Don’t worry, this isn’t going to be a belle lettristic rant, and I want to keep away from its taxonomy.
When I first started out writing fantasy, six or so years ago, it was an exciting period. Riding on the back of the New Wave, a whole host of names were writing challenging fantasy fiction – China Miéville, Jeff VanderMeer, Steph Swainston, K.J. Bishop. Fantasy suddenly started doing other things, started veering away from the traditional secondary worlds. Entertainment was still part of it, of course, but here were writers who also tried to do more with the genre, to use fantasy for various literary themes, to give extra credibility to people looking in on the genre. As a newbie to the world of writing, it helped me think of the layers and themes within my own work. Suddenly fantasy could do a lot more: it had political or post-modern or cultural influences. Fantasy fiction went out looking for some respect.
And then… the movement as a conscious collective (was it even that?) fizzled out. No sooner had it come then people were announcing it was over. For my part, you submitted a manuscript consciously saying those two words – New and Weird – and you were writing your own rejection slip. Of course, many of those writing such fiction are still writing fantasy fiction.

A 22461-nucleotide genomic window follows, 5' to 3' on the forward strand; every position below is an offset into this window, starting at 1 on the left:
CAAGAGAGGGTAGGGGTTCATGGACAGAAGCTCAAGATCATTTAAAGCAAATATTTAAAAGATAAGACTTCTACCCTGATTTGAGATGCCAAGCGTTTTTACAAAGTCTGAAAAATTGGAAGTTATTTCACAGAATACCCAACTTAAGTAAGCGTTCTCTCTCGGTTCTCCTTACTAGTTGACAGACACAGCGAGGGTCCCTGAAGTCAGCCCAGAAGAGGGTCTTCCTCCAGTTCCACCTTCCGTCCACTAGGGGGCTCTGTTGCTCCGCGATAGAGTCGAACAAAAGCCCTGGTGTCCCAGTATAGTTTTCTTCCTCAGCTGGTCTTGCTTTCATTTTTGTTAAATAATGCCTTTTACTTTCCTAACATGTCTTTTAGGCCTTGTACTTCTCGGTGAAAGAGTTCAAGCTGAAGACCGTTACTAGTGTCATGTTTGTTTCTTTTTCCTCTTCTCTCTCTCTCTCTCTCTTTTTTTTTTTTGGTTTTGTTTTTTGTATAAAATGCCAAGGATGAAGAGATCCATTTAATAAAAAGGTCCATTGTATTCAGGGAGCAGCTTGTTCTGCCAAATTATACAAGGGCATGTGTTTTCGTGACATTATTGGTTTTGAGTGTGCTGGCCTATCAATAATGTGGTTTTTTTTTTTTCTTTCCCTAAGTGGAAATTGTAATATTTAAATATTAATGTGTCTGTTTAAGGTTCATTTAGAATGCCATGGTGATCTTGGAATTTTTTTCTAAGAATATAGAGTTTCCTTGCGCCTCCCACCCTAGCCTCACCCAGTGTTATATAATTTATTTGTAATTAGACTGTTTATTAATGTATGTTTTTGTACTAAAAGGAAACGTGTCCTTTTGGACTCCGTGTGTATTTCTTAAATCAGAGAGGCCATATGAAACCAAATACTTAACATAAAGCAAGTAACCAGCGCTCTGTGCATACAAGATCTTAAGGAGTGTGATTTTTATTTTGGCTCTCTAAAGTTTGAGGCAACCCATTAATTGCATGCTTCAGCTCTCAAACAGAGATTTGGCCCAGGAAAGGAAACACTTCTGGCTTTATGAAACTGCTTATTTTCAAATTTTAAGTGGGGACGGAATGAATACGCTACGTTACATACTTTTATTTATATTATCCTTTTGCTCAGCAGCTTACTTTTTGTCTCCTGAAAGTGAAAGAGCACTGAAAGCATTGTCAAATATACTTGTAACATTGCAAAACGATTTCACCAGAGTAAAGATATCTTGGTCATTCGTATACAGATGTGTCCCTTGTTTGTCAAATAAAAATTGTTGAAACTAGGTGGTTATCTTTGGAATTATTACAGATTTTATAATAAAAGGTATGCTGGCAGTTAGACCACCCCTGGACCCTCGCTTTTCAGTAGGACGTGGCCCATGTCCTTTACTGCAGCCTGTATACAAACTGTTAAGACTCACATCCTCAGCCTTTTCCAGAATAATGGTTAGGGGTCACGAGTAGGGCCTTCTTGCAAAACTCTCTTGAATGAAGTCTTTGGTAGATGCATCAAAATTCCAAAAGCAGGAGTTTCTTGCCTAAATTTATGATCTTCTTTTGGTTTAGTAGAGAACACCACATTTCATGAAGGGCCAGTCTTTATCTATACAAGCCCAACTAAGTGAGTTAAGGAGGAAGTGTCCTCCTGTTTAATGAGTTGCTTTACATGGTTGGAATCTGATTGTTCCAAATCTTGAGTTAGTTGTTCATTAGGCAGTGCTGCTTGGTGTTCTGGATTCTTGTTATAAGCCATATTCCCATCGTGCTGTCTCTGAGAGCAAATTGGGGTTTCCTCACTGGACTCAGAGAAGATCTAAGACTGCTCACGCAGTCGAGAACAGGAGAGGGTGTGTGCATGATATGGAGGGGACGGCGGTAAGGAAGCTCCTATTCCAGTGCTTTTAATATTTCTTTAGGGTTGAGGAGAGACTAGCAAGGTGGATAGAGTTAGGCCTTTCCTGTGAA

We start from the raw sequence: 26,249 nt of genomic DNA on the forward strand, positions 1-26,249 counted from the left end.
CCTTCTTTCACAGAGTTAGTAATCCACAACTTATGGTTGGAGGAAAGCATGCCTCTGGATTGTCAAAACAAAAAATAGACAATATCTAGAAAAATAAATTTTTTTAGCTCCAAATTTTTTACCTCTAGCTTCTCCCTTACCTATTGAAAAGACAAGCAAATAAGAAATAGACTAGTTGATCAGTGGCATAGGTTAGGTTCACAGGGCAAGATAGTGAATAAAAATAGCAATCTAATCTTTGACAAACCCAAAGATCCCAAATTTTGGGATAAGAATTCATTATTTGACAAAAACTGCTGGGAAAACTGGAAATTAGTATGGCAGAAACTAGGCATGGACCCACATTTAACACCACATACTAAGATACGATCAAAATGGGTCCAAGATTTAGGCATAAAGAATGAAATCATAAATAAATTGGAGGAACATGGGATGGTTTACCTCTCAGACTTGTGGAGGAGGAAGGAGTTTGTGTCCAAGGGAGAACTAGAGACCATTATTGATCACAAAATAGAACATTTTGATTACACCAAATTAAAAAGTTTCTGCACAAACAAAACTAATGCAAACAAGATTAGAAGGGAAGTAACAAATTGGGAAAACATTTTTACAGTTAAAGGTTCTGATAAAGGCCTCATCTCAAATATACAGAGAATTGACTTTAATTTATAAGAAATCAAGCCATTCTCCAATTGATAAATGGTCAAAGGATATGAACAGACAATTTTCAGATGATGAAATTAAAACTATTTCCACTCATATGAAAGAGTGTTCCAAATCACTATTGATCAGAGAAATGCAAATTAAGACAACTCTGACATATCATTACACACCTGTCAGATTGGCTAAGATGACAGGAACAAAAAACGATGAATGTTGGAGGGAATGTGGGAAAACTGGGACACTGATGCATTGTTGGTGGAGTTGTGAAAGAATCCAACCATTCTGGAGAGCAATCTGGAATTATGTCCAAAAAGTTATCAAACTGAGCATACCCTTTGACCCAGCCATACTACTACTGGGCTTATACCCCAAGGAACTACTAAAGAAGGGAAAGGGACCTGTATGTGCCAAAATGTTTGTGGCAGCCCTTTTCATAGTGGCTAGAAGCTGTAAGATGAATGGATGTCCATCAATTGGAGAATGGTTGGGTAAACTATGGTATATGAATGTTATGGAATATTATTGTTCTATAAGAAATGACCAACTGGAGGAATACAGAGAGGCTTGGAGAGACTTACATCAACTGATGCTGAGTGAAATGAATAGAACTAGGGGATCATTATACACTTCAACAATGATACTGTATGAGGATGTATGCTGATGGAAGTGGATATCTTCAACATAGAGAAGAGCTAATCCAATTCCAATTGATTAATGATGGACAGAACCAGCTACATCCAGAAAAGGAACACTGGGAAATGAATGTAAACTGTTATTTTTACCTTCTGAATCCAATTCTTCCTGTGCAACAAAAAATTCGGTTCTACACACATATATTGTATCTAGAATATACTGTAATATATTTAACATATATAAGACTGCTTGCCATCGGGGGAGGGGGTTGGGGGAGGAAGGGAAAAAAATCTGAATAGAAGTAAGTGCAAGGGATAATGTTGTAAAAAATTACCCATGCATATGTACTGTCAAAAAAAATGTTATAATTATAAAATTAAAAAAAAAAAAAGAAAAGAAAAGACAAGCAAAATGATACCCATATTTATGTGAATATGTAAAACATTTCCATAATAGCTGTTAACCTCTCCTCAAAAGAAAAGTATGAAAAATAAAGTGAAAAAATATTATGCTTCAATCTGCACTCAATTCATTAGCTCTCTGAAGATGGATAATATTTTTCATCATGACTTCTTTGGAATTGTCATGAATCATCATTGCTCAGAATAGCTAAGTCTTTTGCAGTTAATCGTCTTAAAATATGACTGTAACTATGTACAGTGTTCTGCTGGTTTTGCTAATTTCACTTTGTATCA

So what happened to the New Weird – or at the very least a conscious literary movement within the fantasy genre? Did readers not embrace it? Was it sucked into other sub-genres such as urban fantasy? I don’t buy the latter argument, because to me it was not merely a cheap aesthetic.
The last I heard of it was in Jeff’s anthology. I even feel vaguely nostalgic reading the product description: “a clear portrait of a multi-faceted and undefinable sub-genre and a statement that good literature has no boundaries.”
Perhaps I’m just a sucker for literary movements, because these things certainly keeps readers and writers on their toes. But anyway, if you see the New Weird, tell it I said hello.